The anti-Pakistan Balakot strike did change the election narrative. Modi and BJP were aggressive on national security and on Hindu nationalism. The opposition became defensive. Rahul Gandhi’s Rafael issue became a non-starter. But after two phases of elections in Delhi, a lot of people asked me, “Is there a change in milieu? Is the nationalism plank down? Imran Khan said Modi should come to power, so they can start the dialogue. Did that spoil the BJP’s anti-Pakistan stand.”
Be that as it may, I think that in these elections it remains Advantage-Modi. There is no tsunami in favour of Modi, like what we’ve seen in 2014. But after completing two phases of elections, the unanswered question is still there: What is the alternative?
Rahul Gandhi got the opportunity and he started well. The 2014 perception of him was very different from earlier, when the BJP had campaigned successfully against him, rendering him a ‘pappu’. I took Rahul Gandhi’s interview in 2014 for Anandabazar Patrika. I found him to be intelligent and a thorough gentleman. Even he told me that he was fighting against a hologram created by Modi and the BJP. He was the general of the party, so he didn’t admit, but my impression through the conversation remained that he understood the situation and the fate of the 2014 polls before the results were announced.
This time he has been more serious, more deliberate. His interactions abroad also got him momentum. His image was calibrated away from what was, to a more serious general of a party. But then again, he has fallen into the old trap.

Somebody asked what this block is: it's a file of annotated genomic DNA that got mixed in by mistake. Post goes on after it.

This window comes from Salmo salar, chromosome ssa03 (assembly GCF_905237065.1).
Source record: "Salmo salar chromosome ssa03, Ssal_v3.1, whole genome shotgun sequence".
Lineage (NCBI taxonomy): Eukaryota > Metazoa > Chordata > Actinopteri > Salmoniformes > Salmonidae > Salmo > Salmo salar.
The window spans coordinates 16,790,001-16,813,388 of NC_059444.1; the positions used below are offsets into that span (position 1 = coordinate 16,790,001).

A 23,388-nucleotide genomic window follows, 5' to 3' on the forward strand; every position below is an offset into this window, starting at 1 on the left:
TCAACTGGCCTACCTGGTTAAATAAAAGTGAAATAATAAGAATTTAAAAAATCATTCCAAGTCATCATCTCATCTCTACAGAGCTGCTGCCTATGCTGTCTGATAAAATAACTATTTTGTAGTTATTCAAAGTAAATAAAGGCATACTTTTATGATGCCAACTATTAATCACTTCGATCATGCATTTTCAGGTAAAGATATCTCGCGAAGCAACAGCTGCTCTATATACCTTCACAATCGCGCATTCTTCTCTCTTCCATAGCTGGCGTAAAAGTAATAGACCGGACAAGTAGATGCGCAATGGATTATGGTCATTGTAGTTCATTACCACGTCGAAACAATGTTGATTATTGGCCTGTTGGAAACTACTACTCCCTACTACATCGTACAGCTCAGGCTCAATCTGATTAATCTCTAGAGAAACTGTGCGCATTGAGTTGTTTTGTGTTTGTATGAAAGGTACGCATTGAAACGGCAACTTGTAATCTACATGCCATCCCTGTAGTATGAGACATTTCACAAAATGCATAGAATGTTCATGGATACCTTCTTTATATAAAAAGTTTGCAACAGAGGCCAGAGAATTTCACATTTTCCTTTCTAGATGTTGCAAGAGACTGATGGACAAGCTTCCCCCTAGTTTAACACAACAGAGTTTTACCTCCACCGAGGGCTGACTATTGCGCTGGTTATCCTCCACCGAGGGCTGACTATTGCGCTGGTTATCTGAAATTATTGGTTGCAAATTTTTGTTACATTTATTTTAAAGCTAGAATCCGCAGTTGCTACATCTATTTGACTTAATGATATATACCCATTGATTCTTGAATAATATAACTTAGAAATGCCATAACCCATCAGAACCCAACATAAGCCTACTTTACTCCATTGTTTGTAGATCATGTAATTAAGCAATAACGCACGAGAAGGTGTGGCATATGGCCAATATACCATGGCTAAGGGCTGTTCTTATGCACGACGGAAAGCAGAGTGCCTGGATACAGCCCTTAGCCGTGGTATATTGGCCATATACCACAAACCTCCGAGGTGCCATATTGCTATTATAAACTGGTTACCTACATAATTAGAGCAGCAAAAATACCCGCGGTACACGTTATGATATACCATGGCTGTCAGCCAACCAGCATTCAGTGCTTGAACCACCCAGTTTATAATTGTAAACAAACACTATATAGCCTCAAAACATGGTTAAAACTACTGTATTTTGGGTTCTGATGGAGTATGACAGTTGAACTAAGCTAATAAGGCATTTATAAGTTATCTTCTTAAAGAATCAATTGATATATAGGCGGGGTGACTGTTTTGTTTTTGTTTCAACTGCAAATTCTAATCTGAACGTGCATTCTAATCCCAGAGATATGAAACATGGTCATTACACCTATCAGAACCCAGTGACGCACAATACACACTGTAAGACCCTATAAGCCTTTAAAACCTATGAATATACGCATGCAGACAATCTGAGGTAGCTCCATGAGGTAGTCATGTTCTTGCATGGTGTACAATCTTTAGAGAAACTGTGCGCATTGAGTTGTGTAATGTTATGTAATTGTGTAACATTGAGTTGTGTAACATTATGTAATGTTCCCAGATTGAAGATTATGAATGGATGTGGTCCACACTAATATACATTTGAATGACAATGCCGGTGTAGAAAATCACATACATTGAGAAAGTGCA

His main mistake was to not form an opposition-front before the election. Mamata Banerjee’s proposal was to form a loose federation. At the time, Rahul Gandhi ignored not just Mamata, but also Delhi chief minister Arvind Kejriwal. Congress thought that the ‘Aklo Cholo (Go alone)’ policy’ would be more useful than a compromise formula with regional forces. Rahul Gandhi thought that an alliance with regional parties would be a liability. Congress may get more seats in the country if they don’t go for a new Federal Front like UPA III. Actually, this overconfidence of Rahul Gandhi will spoil the opposition unity index further. He got into an alliance with N. Chandrababu Naidu in Telangana, but this became counterproductive – its impact stretching to Andhra Pradesh.
The victories in Rajasthan, Madhya Pradesh and Chhattisgarh assembly elections disturbed Rahul Gandhi’s long term strategy for 2019. In the Hindi-heartland, the Congress is in a sorry state: it is a poor No. 4. Ask Mayawati – the Congress is untouchable. Priyanka Gandhi Vadra landed with a message of sibling solidarity, but ask the local Congress worker, it is too little too late.
It is clear that in this election, it is not just Mamata-Mayawati-Akhilesh Yadav or even Tejashwi Yadav who are fighting against Narendra Modi. These regional leaders are giving it their all.
But where is the Congress? Where is Rahul Gandhi?
(Jayanta Ghosal is a senior journalist)